Moore made “Silver Landings” with the people who made her feel safest; Viola, Goldsmith and a small circle of co-writers who included McKenna. “Mandy wanted to make a quintessentially California singer-songwriter rock record,” Viola says. Some of the songs have a lightly ’80s vibe, but “the year is pretty much 1974 sonically.”
Now that the world has opened back up for her, Moore has plans. She has her own production company, hopes to buy a space that will serve as a recording studio/headquarters where her friends can gather and Dawes can rehearse, and she wants to direct an episode of “This Is Us” sometime during its final two seasons. In her fleeting spare time, she climbs mountains: She has summited Mount Kilimanjaro and last year made it to Mount Everest base camp.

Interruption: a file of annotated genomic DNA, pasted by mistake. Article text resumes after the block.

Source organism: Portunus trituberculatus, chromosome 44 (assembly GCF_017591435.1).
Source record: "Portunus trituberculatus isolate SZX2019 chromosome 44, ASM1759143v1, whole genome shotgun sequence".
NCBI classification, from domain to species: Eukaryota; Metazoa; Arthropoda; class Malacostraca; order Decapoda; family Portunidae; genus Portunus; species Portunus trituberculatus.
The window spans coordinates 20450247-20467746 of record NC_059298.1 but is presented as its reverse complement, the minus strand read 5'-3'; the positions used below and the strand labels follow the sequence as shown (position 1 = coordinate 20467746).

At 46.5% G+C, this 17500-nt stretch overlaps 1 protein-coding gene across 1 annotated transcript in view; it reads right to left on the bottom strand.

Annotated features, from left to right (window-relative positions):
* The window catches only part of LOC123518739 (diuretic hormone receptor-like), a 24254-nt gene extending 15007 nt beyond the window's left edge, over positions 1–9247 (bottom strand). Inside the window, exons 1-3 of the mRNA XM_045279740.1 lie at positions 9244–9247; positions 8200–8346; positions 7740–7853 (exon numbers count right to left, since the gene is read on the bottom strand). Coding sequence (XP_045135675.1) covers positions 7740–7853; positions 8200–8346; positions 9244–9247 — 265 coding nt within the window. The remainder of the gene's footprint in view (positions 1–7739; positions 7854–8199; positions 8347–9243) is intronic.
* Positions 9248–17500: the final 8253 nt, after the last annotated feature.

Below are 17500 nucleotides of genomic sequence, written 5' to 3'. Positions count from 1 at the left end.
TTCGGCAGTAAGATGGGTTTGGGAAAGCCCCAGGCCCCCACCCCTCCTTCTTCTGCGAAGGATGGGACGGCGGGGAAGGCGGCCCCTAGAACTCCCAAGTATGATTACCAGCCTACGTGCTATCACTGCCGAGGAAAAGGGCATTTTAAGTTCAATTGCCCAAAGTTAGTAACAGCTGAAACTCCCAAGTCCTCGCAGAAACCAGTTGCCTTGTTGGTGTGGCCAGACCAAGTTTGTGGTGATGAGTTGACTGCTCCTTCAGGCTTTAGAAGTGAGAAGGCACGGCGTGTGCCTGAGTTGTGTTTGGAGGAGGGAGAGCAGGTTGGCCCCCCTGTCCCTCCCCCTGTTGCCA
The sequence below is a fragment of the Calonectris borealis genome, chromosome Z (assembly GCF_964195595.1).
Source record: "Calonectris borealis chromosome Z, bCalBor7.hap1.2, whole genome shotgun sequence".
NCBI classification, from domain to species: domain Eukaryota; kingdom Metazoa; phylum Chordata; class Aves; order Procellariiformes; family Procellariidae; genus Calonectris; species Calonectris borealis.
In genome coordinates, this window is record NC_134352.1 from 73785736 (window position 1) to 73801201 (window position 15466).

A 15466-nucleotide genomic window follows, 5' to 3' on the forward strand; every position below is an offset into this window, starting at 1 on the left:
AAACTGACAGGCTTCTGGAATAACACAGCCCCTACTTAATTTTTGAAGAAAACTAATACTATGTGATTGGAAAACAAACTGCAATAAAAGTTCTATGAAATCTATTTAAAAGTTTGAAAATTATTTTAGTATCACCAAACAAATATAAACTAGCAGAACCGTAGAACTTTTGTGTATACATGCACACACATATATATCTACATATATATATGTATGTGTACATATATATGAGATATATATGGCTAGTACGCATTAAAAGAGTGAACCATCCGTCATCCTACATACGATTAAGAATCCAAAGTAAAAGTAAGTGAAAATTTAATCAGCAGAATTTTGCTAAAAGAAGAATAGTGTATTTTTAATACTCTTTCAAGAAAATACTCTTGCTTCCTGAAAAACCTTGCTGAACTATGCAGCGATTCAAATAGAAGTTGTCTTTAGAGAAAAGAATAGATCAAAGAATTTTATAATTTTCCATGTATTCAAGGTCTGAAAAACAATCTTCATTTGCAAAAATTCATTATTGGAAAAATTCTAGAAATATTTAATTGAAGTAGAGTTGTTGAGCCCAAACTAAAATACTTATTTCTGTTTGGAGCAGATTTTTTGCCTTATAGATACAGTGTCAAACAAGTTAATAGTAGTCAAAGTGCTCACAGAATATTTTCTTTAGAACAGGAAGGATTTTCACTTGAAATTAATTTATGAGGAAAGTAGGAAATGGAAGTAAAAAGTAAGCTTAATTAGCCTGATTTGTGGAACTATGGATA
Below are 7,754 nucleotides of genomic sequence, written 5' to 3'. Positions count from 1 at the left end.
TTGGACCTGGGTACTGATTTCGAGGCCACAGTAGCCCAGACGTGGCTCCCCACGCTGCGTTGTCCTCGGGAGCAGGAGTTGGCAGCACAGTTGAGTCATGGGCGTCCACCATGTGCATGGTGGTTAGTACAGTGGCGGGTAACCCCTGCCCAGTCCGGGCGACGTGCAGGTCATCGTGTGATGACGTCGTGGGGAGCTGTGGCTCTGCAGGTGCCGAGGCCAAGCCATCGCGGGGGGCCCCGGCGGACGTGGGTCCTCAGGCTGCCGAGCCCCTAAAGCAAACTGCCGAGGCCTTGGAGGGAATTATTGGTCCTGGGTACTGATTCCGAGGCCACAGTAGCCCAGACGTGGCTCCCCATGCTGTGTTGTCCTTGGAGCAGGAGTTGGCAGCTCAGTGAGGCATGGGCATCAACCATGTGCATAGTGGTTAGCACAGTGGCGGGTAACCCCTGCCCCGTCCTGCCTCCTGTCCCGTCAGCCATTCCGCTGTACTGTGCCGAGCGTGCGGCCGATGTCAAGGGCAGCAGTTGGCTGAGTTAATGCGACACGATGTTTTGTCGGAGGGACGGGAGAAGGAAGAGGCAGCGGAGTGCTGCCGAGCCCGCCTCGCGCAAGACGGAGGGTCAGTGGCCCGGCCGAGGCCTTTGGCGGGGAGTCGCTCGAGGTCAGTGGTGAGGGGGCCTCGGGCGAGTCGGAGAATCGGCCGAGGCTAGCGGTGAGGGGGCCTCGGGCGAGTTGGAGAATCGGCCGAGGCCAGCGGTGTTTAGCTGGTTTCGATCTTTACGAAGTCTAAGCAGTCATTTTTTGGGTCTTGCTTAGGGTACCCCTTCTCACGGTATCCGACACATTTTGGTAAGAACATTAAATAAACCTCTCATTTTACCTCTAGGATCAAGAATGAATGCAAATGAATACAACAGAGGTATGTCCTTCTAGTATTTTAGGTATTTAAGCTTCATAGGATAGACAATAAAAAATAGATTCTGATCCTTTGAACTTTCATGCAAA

Goldsmith says he can envision a future where he and Moore continue to record together, in between his work with Dawes and her various projects. He went to high school with Haley Giraldo, the daughter of Pat Benatar, and Benatar’s husband and longtime collaborator, Neil Giraldo. “They always had such a beautiful dynamic, where it was always Neil and Pat, and they always wrote the songs together, they always toured together,” Goldsmith says. “I know that’s a strange thing to bring up. But the idea of that is so romantic to me.”
Moore hopes to make a record over the summer with the same group of people. Even though she lost much of the valuable real estate of her 20s to forces she didn’t feel she could control, there is nothing about that time that she would change. “I’m exactly where I should be, and I don’t want to negate that experience, because it made me the person I am today,” she says. “We all have our baggage and our trauma. It also led me to Taylor. It led me to ‘This Is Us,’ it led me to knowing who I am, what I want, what I deserve. And on the opposite end, what I don’t want, what I don’t deserve. I never have to learn those lessons again.”